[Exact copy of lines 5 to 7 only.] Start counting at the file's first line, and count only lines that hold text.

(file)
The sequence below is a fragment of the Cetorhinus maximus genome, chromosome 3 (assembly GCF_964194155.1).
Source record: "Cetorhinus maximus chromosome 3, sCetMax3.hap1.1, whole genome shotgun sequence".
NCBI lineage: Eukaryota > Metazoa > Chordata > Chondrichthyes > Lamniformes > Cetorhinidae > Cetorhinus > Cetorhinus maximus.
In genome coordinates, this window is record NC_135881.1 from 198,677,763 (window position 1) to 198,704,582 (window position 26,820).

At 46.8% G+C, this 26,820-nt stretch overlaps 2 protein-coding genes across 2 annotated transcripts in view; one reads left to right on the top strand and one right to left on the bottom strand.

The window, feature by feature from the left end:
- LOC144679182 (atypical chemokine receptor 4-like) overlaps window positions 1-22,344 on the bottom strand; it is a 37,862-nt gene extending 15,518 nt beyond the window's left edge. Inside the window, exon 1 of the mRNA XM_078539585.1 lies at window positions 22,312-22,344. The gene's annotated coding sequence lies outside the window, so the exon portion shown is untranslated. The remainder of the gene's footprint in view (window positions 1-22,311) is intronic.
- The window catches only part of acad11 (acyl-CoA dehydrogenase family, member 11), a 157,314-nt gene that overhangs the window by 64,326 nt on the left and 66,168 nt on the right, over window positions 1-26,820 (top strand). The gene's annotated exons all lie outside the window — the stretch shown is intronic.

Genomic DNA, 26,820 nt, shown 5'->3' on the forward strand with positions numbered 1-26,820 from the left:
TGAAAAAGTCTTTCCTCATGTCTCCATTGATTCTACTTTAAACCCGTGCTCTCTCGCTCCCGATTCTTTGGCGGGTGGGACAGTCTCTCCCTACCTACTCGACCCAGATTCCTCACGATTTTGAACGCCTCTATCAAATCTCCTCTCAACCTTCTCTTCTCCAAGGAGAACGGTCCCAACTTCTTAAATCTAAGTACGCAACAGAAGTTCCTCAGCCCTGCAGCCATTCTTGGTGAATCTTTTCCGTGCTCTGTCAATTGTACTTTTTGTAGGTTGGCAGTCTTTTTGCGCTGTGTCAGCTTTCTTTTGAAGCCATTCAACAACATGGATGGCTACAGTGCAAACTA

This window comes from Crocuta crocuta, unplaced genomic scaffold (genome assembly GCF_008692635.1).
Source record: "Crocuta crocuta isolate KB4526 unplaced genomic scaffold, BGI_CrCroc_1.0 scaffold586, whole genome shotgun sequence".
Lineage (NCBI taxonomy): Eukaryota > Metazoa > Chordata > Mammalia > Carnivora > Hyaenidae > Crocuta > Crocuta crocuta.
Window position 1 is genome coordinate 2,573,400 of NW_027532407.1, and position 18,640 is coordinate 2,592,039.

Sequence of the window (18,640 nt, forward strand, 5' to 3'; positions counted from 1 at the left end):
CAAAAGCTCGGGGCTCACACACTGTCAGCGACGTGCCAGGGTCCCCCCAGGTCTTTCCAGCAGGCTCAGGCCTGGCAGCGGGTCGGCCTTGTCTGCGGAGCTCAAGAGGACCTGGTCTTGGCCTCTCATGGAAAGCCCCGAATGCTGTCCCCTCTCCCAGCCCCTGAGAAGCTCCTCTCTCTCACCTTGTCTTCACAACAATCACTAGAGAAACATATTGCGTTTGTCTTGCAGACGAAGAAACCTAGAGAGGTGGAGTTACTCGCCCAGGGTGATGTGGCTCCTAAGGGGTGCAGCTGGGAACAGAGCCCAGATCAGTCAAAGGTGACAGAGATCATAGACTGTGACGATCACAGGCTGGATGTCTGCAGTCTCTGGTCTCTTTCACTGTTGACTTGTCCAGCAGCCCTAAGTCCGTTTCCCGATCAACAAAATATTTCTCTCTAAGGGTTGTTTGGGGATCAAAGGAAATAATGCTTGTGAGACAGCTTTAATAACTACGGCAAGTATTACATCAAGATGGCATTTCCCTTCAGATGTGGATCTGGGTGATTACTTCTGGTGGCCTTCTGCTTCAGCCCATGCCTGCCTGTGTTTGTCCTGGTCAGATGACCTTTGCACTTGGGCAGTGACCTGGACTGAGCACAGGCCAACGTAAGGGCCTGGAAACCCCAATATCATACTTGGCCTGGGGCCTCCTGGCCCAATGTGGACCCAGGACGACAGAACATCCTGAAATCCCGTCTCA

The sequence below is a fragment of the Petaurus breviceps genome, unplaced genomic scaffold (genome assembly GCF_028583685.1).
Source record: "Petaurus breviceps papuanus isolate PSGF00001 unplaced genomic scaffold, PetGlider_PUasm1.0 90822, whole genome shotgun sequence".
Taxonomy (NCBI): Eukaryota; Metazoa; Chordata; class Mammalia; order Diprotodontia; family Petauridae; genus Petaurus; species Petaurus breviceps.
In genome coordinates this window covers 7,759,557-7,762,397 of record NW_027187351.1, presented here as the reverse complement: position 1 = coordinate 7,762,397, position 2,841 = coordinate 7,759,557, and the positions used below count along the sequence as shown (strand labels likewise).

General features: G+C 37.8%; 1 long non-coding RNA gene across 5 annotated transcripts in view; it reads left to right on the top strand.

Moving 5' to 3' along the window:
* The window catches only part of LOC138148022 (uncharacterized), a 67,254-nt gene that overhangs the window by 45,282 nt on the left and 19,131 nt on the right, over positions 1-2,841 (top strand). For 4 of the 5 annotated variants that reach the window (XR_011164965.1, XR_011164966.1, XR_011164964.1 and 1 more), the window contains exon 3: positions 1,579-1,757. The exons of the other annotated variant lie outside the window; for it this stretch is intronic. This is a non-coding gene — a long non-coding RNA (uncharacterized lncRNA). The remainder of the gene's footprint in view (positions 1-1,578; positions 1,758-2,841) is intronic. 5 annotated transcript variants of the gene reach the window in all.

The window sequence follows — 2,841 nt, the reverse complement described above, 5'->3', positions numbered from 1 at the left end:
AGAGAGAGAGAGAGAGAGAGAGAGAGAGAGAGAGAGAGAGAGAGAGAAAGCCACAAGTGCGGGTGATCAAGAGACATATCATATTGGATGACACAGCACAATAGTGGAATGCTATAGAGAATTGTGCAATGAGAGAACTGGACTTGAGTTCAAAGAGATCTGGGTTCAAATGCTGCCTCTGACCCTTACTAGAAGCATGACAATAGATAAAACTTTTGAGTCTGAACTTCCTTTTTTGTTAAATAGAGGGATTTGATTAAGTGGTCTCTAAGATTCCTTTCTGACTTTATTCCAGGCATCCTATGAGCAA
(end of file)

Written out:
At 46.8% G+C, this 26,820-nt stretch overlaps 2 protein-coding genes across 2 annotated transcripts in view; one reads left to right on the top strand and one right to left on the bottom strand.

The window, feature by feature from the left end:
- LOC144679182 (atypical chemokine receptor 4-like) overlaps window positions 1-22,344 on the bottom strand; it is a 37,862-nt gene extending 15,518 nt beyond the window's left edge. Inside the window, exon 1 of the mRNA XM_078539585.1 lies at window positions 22,312-22,344. The gene's annotated coding sequence lies outside the window, so the exon portion shown is untranslated. The remainder of the gene's footprint in view (window positions 1-22,311) is intronic.